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Written by Worm Mad

Hello, all. Yes, it's me again. The maddest thing to come out of Britain since all those cows started acting peculiar. It's been a while since my last article, but hopefully this one will make up for it. Today, I'll be looking at the hostility that was vented towards the Red Bull utility in Worms 3D, upon its release, and whether this criticism was in any way justified.

It was Bristol-based agency, Hive, that was responsible for working with game companies, Rebellion and Team17 on branding deals with Red Bull. Both Rebellion's Judge Dredd: Dredd Vs Death and Team17's Worms 3D featured the energy drink as a health boosting power-up, as a result of this arrangement. However the reaction to this particular form of branding was met with criticism and derision by certain members of the Team17 Forum community, as seen below...

"I don't like the idea of team17 building ads in to a game THAT I PAY MONEY FOR!"

"The effect of a Red Bull, in game, is not my problem! Of course its useful but why not call it 'potion of power' or something like that instead of advertising red bull. It's purely because I don't like this trend that you need ads in games."

However, is this really fair? Computer games are notoriously expensive to make and sometimes sales from games alone aren't enough to finance game companies' expenses (especially with publishers and retailers taking a large percentage of the profits). The kind of product placement, seen in the inclusion of Red Bull in Worms 3D, can provide developers with a much-needed second source of revenue.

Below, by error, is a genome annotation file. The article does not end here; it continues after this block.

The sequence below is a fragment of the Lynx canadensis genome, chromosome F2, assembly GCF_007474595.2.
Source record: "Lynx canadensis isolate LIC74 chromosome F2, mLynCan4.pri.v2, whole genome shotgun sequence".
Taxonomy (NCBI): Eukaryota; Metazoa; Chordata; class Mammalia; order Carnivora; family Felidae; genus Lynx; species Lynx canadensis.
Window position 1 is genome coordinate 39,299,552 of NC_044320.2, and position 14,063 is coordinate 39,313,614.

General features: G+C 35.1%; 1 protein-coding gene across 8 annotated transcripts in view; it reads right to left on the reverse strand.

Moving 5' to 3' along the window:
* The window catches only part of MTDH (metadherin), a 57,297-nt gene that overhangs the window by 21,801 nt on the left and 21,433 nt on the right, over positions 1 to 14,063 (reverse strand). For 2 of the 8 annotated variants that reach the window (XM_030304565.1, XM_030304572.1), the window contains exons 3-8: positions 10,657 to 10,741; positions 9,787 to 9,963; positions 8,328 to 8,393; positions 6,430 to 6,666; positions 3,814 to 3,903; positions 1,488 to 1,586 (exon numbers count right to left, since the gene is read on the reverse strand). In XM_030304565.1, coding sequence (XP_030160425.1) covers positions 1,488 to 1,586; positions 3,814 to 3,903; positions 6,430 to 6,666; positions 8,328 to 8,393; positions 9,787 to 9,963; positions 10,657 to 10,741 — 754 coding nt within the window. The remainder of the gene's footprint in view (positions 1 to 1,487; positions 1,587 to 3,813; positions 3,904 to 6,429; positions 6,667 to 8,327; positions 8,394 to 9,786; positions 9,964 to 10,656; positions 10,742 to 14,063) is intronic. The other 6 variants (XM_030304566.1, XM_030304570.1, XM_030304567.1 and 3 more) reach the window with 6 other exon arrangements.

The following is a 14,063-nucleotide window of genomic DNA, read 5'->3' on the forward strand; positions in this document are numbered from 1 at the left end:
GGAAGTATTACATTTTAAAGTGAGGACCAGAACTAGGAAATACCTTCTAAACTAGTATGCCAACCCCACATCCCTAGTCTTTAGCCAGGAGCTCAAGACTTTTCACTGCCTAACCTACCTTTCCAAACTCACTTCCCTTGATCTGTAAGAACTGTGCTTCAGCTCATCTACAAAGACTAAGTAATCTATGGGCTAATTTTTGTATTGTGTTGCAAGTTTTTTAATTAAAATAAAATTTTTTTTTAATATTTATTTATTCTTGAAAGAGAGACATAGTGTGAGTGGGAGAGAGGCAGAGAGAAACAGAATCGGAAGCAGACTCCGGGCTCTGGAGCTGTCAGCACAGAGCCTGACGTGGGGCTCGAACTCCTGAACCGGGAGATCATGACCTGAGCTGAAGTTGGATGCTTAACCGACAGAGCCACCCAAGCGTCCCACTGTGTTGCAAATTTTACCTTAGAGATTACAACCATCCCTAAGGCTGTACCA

What's more, the method of inclusion in Worms 3D is subtle. A utility that recovers your health, makes you faster and gives you the ability to jump further is one that would be useful to have in the game, whether or not it was titled red bull. As William Shakespeare once wrote, "A rose by any other name would smell as sweet". Thus the appearance and name of the utility in question should be seen as fairly irrelevant, when compared to the actual use that the utility has. Also, the Red Bull utility is fairly rare so it isn't really as if the game is bombarding you with advertisements.

Some would see the inclusion of a product like Red Bull in a game like Worms 3D to be a sign of the growing decline of video gaming. But what's the difference really between the inclusion of Red Bull in Worms 3D (which is seen as promoting the energy drink) and the fire-punch and dragonball weapons in the original Worms (which could equally be seen as promoting Street Fighter 2 - the game that the moves originally appeared in)? The only difference as far as I can see, is that Team17 didn't get paid for their inclusion of the fire-punch.

Also, for all those people who still say that this so-called development will spell the end for the integrity of the videogame industry, I say "What development?". After all, product placement has been appearing in games for a very long time now. In James Pond 2: Robocod, penguin chocolate bars were integral to the plot and appeared throughout the game. Similarly, Pushover featured the Quavers crisps mascot as well as the crisps themselves and yet both of these games were still highly enjoyable. Both of these games, as with Worms 3D, struck a good balance between maintaining product placement and retaining a good quality of gameplay, which is more than can be said of 1992's risible McDonald Land. Product placement isn't even new to Team17 itself, Superfrog was littered with Lucozade power ups. And yet Lucozade isn't what people remember Superfrog for. They remember it for the quality of its gameplay. And as long as Team17 maintain that factor, then where's the harm in a few well-placed ads? TV and film have both managed it, and the last I heard they're still going strong.

Worm Mad out..

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